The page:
WP 4 – Justice, Democracy and Gender

Democratising the EU from below? (pdf)

As a public sphere rooted in civil society is essential to democracy, it is important to investigate what kind of civil society and public sphere is emerging in Europe and how this contributes to the EU’s democratic character and legitimacy. To shed light on this, RECON has asked the following questions: How is European democracy practiced? Why is it contested? To what extent is there communication across different types of public spheres?

WP 5 – Civil Society and the Public Sphere

Security beyond democracy? (pdf)

What is the state of democracy within foreign and security policy? The EU’s foreign and security policy is formally conducted through intergovernmental agreements. But are national governments really free to decide on all matters pertaining to foreign, security and defence policy? RECON has investigated if member states have de facto uploaded powers to the EU level.

WP 6 – The Foreign and Security Dimension

Nothing more political than economic policy (pdf)

As the RECON project is coming to an end, the EU is in the middle of a severe economic crisis and the future of the Euro is uncertain. Socio-economic conditions of political communities are critical both for the national and the European levels, as we have seen unfolding in the past months. Hence understanding the nature of these conditions and what consequences the organisation of public finance has for the prospects for democracy in Europe has been a key research priority for RECON. RECON has focused on the four economic freedoms and the fiscal and monetary constitutional principles, which underpin the asymmetric European monetary union.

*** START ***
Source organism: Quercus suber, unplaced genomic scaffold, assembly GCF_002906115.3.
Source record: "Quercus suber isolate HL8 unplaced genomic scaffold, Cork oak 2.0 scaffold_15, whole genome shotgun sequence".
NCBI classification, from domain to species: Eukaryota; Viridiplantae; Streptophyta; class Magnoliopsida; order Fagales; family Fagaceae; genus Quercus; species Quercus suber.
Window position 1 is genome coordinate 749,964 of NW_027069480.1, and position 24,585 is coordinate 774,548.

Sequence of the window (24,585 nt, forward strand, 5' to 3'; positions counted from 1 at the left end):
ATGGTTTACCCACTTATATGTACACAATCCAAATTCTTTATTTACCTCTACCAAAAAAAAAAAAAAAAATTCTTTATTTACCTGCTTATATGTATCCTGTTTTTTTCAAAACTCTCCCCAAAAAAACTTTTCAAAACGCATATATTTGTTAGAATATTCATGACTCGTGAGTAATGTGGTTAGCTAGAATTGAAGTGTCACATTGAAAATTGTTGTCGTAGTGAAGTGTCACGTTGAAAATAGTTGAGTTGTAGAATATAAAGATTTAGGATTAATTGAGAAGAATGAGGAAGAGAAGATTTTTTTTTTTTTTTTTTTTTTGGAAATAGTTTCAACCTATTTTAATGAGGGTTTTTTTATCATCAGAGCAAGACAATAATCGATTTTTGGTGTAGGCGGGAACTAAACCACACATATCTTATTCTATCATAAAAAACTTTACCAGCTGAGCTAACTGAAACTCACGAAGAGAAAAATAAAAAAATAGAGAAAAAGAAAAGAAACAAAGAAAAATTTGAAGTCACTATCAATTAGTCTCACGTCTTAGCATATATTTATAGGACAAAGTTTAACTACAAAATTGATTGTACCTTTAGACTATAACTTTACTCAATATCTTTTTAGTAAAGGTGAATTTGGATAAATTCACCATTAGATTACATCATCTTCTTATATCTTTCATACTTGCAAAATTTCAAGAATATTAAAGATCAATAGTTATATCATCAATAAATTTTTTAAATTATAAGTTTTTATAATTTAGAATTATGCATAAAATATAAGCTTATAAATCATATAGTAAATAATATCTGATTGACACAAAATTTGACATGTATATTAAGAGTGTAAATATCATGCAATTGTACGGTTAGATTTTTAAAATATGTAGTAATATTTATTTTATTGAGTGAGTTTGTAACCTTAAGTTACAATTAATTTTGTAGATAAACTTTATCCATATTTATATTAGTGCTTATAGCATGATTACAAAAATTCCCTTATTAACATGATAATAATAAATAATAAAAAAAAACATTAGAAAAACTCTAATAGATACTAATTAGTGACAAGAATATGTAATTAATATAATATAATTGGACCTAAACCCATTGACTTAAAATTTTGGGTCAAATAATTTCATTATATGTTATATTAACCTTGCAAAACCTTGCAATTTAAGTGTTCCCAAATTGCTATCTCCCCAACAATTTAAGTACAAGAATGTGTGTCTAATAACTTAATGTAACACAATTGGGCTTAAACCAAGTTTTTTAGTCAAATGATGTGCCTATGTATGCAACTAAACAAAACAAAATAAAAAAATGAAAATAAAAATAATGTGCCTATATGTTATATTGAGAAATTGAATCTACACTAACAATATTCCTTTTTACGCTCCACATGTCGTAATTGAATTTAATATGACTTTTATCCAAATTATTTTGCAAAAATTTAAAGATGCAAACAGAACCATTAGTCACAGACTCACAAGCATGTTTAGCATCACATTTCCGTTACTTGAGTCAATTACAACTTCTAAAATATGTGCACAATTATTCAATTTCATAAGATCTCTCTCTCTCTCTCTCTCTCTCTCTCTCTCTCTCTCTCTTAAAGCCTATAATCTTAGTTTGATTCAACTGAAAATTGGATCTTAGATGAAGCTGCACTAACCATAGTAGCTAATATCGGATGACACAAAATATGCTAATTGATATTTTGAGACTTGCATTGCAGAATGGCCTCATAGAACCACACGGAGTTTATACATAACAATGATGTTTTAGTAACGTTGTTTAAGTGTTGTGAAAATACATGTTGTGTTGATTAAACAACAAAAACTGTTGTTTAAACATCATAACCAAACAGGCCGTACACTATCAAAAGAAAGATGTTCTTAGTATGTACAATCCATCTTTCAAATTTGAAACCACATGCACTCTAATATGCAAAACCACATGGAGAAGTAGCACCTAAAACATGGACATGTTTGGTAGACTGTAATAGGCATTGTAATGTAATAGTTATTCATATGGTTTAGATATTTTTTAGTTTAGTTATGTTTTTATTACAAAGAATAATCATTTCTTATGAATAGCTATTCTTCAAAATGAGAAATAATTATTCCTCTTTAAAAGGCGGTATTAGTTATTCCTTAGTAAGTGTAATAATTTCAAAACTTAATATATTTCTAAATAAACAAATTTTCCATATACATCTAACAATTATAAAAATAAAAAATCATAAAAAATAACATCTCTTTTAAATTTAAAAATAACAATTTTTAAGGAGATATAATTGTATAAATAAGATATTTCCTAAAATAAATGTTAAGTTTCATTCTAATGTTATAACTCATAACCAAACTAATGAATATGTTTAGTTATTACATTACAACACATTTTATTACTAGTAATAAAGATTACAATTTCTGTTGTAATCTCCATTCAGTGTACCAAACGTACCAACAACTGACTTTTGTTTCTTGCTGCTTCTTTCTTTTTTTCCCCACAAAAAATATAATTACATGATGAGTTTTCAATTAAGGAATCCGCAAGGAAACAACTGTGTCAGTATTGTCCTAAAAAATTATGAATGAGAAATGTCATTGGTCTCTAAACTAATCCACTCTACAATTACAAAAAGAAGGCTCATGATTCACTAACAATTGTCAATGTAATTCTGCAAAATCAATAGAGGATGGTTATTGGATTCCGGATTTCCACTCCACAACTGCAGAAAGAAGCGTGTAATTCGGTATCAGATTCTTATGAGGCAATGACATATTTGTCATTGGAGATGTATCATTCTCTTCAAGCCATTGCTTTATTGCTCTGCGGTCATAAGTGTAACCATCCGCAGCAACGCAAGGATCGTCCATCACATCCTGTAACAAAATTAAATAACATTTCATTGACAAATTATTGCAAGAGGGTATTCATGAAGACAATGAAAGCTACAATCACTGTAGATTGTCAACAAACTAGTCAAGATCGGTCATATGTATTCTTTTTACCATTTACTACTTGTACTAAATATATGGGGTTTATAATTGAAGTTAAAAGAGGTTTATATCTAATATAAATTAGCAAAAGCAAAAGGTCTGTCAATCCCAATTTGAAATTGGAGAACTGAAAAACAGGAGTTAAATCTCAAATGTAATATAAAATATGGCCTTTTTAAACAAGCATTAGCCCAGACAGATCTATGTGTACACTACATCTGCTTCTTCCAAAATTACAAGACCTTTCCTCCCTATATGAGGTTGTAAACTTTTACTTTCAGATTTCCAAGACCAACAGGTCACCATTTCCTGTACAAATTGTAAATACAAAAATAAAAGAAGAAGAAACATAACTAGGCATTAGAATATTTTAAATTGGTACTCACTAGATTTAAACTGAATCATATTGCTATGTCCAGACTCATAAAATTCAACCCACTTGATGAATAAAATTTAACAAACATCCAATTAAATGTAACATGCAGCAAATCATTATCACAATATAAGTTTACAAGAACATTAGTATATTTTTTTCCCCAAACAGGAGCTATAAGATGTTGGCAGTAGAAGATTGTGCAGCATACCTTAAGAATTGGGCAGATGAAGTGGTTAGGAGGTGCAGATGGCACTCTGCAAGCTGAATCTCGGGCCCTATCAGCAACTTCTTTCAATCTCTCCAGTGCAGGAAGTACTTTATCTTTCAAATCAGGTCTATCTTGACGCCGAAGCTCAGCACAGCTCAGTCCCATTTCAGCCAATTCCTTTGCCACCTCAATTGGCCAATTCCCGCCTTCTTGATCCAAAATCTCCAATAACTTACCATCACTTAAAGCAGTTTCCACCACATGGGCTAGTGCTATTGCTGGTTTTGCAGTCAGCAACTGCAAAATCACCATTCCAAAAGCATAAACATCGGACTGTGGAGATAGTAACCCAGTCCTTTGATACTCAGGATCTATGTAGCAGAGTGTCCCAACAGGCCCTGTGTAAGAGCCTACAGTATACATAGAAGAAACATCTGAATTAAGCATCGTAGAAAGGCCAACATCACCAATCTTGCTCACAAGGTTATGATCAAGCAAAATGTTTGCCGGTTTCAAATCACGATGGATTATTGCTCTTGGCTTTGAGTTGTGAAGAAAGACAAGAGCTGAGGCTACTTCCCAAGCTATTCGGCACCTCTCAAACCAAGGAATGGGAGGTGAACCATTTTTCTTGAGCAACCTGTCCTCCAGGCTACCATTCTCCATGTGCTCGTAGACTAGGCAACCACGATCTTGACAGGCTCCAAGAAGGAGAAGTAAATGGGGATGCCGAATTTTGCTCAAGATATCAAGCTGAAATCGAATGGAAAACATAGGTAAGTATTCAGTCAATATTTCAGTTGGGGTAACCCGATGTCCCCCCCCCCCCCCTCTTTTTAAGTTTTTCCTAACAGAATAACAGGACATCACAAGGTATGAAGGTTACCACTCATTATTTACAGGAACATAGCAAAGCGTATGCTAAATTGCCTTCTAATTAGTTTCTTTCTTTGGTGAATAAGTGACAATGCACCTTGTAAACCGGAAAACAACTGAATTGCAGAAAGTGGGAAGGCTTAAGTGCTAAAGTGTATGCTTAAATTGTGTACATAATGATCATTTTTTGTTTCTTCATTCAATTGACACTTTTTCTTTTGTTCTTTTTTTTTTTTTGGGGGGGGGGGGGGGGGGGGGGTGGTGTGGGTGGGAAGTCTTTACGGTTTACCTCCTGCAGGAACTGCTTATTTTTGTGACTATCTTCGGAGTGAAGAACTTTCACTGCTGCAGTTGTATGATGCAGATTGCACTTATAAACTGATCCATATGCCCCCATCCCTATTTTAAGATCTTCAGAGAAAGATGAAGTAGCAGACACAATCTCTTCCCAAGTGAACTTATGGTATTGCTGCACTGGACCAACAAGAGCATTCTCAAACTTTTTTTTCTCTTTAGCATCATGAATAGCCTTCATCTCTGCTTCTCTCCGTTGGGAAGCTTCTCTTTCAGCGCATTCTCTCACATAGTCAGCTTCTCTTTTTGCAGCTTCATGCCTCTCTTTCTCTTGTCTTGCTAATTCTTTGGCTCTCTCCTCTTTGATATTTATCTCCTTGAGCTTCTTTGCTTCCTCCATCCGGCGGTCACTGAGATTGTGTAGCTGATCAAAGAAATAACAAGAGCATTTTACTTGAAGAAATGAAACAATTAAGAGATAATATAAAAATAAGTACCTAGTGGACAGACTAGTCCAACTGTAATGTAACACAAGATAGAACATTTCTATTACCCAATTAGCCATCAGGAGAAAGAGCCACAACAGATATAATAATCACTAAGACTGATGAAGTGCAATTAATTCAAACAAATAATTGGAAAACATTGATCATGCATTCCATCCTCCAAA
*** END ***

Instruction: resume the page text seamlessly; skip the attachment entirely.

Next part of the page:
WP 7 – The Political Economy of the European Union

A European identity? (pdf)

Democratic legitimacy needs to be grounded in the collective will of the members of a political community. European integration has transformed the old Europe of independent nation states and the European Union has formally embraced democratic principles and procedures. However, it has not yet consolidated a democratic practice bringing forth citizens’ trust and solidarity.One might say that the search for democracy in the EU is connected to the search for an expression of the shared identity of the European people. To what extent does such a European identity exist? And if so, how can we see it? How does it affect identification with the nation state?

WP 8 – Identity Formation and Enlargement

Beyond Europe – globalisation and/democratisation? (pdf)

In posing the foundational question of whether democracy is possible also beyond the nation state, RECON does not only address the EU as a confined political entity, but also as part of a globalised and increasingly interdependent world.The world is largely integrated through a common economic legal system, and trade relations are mainly governed by WTO law. At the same time the EU is also a legally integrated economic system. In cases of conflict between these two legal systems, who has the last word? Tensions come to the fore as conflicts between economic interests and diverging policies. How does international trade law and policy affect the conditions of social regulation for constitutional democracies?

WP 9 – Global Transnationalisation and Democratisation Compared

Download a merged pdf with findings from all research fields